A revelatory, intimate, and sympathetic study of Philip Larkin, an iconic poet and a much misunderstood man, offering fresh understanding of the interplay of his life and work. Philip Larkin (1922-1985) is one of the most beloved poets in English. Yet after his death a largely negative image of the man himself took hold; he has been portrayed as a racist, a misogynist and a narcissist. Now Larkin scholar James Booth, for seventeen years a colleague of the poet's at the University of Hull, offers a very different portrait. Drawn from years of research and a wide variety of Larkin's friends and correspondents, this is the most comprehensive portrait of the poet yet published. Booth traces the events that shaped Larkin in his formative years, from his early life when his his political instincts were neutralised by exposure to his father's controversial Nazi values. He studies how the academic environment and the competition he felt with colleagues such as Kingsley Amis informed not only Larkin's poetry, but also his little-known ambitions as a novelist. Through the places and people Larkin encountered over the course of his life, including Monica Jones, with whom he had a tumultuous but enduring relationship, Booth pieces together an image of a rather reserved and gentle man, whose personality-and poetry--have been misinterpreted by decades of academic study. Philip Larkin: Life, Art and Love reveals the man behind the words as he has never been seen before.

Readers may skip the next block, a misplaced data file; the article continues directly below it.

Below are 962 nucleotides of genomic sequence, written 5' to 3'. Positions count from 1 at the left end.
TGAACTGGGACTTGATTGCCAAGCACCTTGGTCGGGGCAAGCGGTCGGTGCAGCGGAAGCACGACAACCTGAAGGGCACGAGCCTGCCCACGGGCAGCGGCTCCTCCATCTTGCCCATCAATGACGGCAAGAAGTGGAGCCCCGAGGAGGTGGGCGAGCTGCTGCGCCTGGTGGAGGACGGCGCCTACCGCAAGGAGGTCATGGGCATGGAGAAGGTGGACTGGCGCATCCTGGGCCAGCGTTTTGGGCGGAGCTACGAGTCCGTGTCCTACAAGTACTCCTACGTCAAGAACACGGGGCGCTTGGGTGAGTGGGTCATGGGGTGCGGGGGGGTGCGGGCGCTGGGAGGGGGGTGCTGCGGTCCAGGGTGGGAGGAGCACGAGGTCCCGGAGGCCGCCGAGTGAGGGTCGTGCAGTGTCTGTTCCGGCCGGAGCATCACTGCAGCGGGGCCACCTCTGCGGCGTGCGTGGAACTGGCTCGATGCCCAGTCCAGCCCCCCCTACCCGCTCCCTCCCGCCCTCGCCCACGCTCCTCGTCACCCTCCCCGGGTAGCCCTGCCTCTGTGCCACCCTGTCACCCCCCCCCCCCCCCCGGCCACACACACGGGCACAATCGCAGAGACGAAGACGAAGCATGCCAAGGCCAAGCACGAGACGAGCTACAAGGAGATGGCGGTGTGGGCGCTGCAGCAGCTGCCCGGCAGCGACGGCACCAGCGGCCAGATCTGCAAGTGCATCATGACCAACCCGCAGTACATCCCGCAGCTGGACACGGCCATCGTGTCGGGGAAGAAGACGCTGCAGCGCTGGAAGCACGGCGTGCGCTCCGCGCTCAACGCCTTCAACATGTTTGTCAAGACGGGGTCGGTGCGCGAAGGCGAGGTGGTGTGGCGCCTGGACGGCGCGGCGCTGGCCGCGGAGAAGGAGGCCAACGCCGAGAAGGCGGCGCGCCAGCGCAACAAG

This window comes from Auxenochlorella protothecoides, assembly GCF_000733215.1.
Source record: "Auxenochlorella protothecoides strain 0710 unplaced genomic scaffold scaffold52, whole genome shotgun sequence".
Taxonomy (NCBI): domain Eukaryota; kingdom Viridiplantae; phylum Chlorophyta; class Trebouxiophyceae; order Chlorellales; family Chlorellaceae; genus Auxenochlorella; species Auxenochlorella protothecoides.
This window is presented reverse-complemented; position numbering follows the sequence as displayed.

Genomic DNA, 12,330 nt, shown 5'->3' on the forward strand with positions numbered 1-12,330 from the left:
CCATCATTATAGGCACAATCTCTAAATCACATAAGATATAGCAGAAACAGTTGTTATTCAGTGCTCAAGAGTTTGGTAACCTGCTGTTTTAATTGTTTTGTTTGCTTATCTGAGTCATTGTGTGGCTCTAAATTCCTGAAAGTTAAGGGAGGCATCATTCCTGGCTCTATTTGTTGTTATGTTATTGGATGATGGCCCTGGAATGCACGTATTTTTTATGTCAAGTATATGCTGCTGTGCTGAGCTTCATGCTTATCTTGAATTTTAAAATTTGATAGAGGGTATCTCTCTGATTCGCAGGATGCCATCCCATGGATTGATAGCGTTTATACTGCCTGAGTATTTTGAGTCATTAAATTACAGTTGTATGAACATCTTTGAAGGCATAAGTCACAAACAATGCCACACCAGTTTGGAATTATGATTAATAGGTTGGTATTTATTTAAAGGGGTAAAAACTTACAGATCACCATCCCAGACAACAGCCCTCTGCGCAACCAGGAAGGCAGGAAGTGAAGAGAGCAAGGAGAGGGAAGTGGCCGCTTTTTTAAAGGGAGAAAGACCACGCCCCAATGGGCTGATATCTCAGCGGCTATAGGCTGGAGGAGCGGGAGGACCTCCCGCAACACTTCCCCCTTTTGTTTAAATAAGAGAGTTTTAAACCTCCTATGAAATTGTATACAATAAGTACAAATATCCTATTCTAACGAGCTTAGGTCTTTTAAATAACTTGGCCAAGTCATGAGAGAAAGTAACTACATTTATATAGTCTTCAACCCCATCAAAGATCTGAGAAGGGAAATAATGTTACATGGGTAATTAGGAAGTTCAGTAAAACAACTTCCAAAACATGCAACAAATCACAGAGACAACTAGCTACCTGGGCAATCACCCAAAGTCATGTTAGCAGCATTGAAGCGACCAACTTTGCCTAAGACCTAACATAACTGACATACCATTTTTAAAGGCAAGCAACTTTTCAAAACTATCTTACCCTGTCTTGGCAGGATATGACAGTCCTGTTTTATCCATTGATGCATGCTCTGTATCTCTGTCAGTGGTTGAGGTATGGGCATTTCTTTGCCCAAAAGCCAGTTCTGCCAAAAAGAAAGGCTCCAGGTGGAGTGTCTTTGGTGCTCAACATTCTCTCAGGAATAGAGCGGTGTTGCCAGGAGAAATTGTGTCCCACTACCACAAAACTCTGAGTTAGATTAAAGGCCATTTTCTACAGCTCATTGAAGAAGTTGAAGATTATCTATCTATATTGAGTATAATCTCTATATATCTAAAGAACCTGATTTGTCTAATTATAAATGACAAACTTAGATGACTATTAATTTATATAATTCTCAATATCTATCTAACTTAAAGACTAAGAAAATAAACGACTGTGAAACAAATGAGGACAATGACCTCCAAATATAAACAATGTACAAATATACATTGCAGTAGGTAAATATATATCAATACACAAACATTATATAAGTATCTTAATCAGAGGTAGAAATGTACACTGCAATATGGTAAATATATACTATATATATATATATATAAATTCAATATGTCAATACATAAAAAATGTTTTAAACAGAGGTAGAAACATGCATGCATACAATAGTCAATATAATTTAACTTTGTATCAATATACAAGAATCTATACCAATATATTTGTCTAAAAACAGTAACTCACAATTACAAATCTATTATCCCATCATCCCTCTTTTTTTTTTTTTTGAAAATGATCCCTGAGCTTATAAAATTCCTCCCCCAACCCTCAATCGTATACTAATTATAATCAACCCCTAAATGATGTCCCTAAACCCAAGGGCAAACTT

The late 1950s and early 1960s was a period in its own right-neither the stultifying early to midfifties nor the liberating mid- to late-sixties-and an action-packed, dramatic time in which the contours of modern Britain started to take shape. These were the “never had it so good” years, in which mass affluence began to change, fundamentally, the tastes and even the character of the working class; when films like Saturday Night and Sunday Morning and TV soaps like Coronation Street and Z Cars at last brought that class to the center of the national frame; when Britain gave up its empire; when economic decline relative to France and Germany became the staple of political discourse; when “youth” emerged as a fully fledged cultural force; when the Notting Hill riots made race and immigration an inescapable reality; when a new breed of meritocrats came through; and when the Lady Chatterley trial, followed by the Profumo scandal, at last signaled the end of Victorian morality. David Kynaston argues that a deep and irresistible modernity zeitgeist was at work, in these and many other ways, and he reveals as never before how that spirit of the age unfolded, with consequences that still affect us today.